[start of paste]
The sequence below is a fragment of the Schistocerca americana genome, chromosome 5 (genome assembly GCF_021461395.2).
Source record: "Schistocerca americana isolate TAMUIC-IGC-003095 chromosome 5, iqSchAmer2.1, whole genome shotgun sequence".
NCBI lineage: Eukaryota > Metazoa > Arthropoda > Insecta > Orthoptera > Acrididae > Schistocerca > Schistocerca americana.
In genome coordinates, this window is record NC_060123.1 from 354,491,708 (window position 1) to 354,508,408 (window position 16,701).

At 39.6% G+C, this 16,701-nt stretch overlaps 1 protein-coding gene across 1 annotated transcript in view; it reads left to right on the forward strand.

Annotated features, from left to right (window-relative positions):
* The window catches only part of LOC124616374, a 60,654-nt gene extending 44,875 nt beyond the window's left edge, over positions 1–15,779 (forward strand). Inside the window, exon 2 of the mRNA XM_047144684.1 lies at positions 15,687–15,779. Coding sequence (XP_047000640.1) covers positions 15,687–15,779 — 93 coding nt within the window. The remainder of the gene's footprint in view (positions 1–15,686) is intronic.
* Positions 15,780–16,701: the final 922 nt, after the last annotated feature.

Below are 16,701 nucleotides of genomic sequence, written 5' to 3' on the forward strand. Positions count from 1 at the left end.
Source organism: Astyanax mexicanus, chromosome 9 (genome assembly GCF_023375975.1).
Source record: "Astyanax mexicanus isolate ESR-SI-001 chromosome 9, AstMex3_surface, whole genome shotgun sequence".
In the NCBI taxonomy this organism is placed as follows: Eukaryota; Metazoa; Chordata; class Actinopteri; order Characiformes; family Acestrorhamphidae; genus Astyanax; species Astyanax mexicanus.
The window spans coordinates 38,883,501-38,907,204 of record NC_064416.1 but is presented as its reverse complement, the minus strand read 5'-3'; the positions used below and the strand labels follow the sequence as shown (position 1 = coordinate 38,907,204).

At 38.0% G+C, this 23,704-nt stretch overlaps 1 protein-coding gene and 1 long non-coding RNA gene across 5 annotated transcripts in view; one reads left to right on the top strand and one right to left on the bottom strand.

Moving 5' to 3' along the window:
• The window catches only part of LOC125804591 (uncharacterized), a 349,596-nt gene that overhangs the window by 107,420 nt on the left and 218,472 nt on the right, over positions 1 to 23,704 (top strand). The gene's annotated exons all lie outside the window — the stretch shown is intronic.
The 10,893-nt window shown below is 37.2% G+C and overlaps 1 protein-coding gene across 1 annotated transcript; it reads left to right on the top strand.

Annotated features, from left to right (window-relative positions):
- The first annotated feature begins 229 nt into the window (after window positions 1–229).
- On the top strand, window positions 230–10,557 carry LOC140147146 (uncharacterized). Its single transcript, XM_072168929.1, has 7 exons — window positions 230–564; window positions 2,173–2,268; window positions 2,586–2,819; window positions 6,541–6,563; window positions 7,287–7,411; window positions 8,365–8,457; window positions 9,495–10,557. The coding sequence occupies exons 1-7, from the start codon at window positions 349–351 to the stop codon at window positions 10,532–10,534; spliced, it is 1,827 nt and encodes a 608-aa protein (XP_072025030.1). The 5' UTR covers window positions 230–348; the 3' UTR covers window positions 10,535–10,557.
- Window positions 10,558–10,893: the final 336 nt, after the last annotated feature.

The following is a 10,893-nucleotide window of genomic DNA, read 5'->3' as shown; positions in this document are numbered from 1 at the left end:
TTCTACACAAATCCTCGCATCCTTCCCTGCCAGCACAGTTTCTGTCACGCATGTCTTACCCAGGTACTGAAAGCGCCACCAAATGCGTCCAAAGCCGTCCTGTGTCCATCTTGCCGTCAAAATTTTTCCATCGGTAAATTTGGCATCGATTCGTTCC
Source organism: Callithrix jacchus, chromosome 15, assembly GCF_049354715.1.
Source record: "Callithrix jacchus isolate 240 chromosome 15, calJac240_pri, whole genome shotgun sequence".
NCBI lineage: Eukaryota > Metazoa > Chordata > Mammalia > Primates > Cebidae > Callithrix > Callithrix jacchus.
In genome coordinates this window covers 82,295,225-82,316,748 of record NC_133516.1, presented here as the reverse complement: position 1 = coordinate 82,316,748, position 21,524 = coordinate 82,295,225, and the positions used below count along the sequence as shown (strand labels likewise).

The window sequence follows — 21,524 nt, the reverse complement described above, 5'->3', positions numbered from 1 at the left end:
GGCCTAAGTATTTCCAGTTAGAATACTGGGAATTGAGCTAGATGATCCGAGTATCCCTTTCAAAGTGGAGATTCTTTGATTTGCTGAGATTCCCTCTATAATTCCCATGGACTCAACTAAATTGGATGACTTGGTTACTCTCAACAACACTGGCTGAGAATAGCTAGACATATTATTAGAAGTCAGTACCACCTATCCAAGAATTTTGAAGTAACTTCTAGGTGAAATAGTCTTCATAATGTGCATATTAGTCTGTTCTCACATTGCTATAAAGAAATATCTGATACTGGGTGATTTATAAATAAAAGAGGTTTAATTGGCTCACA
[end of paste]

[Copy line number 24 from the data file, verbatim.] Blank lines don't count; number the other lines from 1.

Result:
Source organism: Callithrix jacchus, chromosome 15, assembly GCF_049354715.1.